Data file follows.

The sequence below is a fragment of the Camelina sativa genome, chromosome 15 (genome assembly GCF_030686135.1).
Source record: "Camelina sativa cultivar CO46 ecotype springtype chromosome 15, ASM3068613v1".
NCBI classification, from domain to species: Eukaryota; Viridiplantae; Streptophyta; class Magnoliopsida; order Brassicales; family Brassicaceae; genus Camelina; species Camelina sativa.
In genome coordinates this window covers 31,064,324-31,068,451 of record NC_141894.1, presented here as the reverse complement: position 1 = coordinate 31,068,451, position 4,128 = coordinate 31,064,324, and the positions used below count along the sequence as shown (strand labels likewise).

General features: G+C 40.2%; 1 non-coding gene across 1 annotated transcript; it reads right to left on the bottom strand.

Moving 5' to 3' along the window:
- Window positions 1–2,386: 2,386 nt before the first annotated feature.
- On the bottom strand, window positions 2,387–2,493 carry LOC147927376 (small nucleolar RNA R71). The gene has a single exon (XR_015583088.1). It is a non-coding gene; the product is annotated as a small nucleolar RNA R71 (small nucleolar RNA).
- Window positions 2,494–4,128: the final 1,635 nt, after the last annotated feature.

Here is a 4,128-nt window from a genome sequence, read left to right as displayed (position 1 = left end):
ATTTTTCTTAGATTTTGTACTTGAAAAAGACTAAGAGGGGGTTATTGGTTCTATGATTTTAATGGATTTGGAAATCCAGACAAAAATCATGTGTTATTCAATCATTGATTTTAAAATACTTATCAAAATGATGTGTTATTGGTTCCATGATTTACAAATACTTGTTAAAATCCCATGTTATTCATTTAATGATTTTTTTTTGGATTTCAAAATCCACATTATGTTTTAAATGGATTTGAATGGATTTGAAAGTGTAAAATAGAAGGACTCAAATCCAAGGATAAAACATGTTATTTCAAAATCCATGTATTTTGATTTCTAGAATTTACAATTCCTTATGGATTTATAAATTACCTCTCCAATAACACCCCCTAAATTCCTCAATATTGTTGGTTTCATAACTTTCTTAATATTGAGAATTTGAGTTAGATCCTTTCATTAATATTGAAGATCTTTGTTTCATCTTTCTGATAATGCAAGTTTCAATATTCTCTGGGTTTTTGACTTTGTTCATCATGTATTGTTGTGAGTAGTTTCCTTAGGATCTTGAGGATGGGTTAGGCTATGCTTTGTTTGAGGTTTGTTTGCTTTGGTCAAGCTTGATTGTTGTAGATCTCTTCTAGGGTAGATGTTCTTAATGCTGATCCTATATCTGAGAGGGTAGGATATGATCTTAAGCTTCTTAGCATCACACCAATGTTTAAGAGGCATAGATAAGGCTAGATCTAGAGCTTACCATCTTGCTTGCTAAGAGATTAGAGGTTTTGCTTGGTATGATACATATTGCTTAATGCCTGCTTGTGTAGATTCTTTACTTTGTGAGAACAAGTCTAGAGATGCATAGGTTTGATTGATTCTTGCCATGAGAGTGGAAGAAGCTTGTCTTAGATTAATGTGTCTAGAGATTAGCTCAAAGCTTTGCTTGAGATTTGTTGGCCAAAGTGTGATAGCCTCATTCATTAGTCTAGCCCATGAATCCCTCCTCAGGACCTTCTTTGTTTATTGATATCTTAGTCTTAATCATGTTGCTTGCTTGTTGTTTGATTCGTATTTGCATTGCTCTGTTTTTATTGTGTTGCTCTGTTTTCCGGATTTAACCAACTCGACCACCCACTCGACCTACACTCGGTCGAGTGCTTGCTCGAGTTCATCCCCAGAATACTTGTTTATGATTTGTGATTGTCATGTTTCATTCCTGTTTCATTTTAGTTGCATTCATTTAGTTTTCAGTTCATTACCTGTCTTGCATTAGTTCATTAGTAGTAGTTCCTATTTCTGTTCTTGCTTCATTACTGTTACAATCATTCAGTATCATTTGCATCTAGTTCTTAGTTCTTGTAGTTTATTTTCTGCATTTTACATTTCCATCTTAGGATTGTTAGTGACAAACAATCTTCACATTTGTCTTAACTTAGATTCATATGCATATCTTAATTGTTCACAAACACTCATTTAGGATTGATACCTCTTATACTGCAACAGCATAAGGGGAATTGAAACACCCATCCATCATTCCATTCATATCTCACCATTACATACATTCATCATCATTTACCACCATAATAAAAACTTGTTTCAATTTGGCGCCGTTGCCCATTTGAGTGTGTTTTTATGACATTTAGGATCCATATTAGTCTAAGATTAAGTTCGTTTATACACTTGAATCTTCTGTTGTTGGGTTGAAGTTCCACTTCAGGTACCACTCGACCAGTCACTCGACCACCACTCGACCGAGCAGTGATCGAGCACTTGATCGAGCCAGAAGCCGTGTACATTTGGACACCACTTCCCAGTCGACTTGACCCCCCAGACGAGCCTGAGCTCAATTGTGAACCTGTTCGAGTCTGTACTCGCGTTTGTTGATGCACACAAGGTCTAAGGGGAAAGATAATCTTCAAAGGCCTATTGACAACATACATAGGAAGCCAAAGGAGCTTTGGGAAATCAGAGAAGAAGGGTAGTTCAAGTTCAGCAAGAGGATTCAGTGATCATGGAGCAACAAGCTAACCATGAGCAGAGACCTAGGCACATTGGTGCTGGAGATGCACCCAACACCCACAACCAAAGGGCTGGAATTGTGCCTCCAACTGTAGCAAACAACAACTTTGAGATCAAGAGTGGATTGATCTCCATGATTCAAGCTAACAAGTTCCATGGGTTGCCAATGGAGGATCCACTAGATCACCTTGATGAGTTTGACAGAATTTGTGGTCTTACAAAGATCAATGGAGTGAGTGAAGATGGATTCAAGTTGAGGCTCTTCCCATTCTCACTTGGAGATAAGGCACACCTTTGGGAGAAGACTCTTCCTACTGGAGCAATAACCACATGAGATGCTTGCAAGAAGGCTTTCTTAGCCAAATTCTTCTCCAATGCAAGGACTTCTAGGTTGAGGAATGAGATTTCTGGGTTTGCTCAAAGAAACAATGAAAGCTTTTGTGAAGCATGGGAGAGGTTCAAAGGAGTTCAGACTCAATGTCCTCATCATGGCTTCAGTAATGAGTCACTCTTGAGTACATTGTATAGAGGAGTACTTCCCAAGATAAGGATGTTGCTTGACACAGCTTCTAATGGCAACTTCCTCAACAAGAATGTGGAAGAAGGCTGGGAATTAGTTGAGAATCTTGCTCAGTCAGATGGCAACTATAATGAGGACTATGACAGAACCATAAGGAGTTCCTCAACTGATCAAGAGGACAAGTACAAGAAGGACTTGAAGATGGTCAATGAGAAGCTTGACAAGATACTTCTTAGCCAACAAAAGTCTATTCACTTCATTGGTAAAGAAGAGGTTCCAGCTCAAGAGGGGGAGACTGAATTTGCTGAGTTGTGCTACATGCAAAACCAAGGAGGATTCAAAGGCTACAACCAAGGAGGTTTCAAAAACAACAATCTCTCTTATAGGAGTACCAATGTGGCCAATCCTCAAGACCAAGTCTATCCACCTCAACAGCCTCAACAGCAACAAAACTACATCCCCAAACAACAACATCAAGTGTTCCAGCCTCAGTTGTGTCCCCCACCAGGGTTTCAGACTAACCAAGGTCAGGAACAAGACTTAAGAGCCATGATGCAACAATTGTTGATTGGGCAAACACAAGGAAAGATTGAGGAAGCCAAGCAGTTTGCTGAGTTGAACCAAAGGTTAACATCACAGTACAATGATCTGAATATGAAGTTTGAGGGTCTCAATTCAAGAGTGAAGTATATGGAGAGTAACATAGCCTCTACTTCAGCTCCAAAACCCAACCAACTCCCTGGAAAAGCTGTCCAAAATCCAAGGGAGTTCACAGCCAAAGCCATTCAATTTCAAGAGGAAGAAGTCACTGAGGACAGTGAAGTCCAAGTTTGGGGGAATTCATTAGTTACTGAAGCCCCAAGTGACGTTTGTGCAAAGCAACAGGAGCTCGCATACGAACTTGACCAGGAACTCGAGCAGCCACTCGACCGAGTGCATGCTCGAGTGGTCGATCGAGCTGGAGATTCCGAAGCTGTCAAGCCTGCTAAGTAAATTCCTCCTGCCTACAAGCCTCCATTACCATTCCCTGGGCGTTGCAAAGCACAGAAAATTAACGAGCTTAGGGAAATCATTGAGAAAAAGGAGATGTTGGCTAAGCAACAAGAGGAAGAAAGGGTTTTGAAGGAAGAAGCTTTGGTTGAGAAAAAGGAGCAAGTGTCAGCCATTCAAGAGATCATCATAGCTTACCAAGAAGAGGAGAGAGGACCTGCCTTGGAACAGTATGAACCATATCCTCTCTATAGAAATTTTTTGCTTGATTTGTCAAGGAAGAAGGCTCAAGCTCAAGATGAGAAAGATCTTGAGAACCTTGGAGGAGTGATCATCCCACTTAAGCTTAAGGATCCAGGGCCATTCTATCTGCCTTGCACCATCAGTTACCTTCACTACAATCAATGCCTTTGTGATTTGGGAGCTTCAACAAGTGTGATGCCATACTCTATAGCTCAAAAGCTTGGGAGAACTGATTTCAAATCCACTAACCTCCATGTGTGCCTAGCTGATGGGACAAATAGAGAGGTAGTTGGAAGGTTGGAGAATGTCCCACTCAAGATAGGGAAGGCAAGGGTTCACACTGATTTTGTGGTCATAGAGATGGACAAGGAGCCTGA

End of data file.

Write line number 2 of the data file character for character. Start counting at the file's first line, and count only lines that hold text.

Source record: "Camelina sativa cultivar CO46 ecotype springtype chromosome 15, ASM3068613v1".